I spent a wonderful couple of hours chatting to Jonathan at his home and studio recently. What came across crystal clear, was the passion and empathy he feels for the local landscape. Jonathan grew up in the area and remembers long walks out with his Father, a real nature lover. As a boy, he loved to play out in the mud and swim in The Ray with friends, the estuary he describes as 'the most special place'.
Jonathan and his wife Jeanette, have always lived in the local area. Jeanette is a highly skilled textile artist and of course, an art lover. I discovered that Jonathan and Jeanette had a joint exhibition in Southwold some time ago, her beautiful textiles were displayed in their home alongside Jonathan's paintings. The two raised their family here and now have a host of grandchildren which they have a huge affection for. Jonathan taught for many years at a local secondary school and was in charge of the Arts Faculty. It was a very demanding job but he loved it and particularly the creative side of teaching. It was when he took early retirement to focus on his daily art practice that his work gained strength and he found his true voice as an artist. 'The continuity',' he says, 'the daily connection with the work, is vital'. Over the years his work has changed through experimentation and exploration.
Jonathan talked of his love of Constable and Turner in the early days, but in recent years, the artist Kurt Jackson has really inspired him. He witnessed Jackson's work first hand at an exhibition which really had an effect on Jonathan, he later got to meet and talk to the artist at book signing in Canterbury. Both artists share a love of sketchbooks and Jonathan has many, he showed me a shelf full! Flicking through them, what struck me was the interesting range of marks, some loose and gestural, others controlled which he uses to express the landscape. The sketchbooks he also uses to create ideas for formats and to inform the paintings back in the studio .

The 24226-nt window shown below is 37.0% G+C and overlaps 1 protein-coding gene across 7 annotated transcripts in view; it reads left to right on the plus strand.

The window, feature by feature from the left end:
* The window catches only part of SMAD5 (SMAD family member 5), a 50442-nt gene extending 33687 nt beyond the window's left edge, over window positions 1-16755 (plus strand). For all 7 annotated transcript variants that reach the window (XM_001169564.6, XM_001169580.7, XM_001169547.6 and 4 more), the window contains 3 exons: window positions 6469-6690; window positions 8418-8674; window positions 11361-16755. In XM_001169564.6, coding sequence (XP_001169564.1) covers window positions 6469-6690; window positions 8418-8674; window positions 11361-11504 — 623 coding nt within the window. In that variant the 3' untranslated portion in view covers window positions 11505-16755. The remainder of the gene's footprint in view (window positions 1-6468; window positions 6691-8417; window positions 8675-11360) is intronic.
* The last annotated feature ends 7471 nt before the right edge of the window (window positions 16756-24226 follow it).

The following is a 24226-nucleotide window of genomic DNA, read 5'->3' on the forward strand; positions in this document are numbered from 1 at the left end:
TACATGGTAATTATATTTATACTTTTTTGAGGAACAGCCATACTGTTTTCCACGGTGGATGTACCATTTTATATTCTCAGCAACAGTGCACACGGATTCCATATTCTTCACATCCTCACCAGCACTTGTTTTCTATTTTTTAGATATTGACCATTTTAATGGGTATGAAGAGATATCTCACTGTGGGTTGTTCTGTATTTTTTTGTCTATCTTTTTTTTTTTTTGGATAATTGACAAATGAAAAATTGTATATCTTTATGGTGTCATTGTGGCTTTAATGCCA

Whilst many artists have struggled both creatively and commercially during lock down, Jonathan has found himself busier than ever. He is represented by 14 galleries all over the UK and overseas, including Portugal and soon to be Australia. The gallery in Chelsea, where he has exhibited for many years, has shipped out Jonathan's paintings all over the world from the USA to Japan. In the UK, he has work in Wales, Somerset, Suffolk and Norfolk, however, exhibiting locally is still very important to him. Jonathan has been part of The Two Tree Gallery since it's beginning and he says together with the studio and the estuary it forms 'the perfect triangle'. The gallery provides a link with him and community and is a place where he can sell his work at affordable prices.
I was interested to discover what it's like to be represented by a gallery and Jonathan was very open. He has come to know some of the gallery owners well over the years and they have become, he says 'like friends'. All the galleries do charge commission but that's something he has no problem with; their overheads are huge and they take control of the marketing and shipping of work.
As well as gallery representation, Jonathan also works on private commissions which can take weeks to complete. Clients will visit his studio and the process of planning and talking through the painting he says 'offers a different experience from buying through gallery'. Clients often revisit the studio to see the painting growing and developing.
Most of the canvases in Jonathan's studio at present though are work he is preparing for The Leigh Art Trail which he takes part in every year. This year the trail will be running from 4th - 19th September so not that far away! It gives local art lovers the chance to see Jonathan's larger scale work which he exhibits in Moylan's on Leigh Road. The larger scale paintings allow Jonathan to make freer, more gestural marks, which is something he enjoys. We discussed some of the marks in his paintings and I was fascinated to discover that Jonathan uses everything from sticks to toothbrushes to apply his paint! He loves to experiment with marks and encourages any artists starting out to explore and play with different tools to develop their technique and style.
So what about the future? Jonathan plans to continue the 'wonderful journey of self discovery' that he's on; continuing to paint and sketch from the landscape that means so much.
Congratulations to Jane Seabrook who was the winner in our subscribers giveaway! Jane will be the owner of the beautiful signed print Jonathan is holding at the top of this article.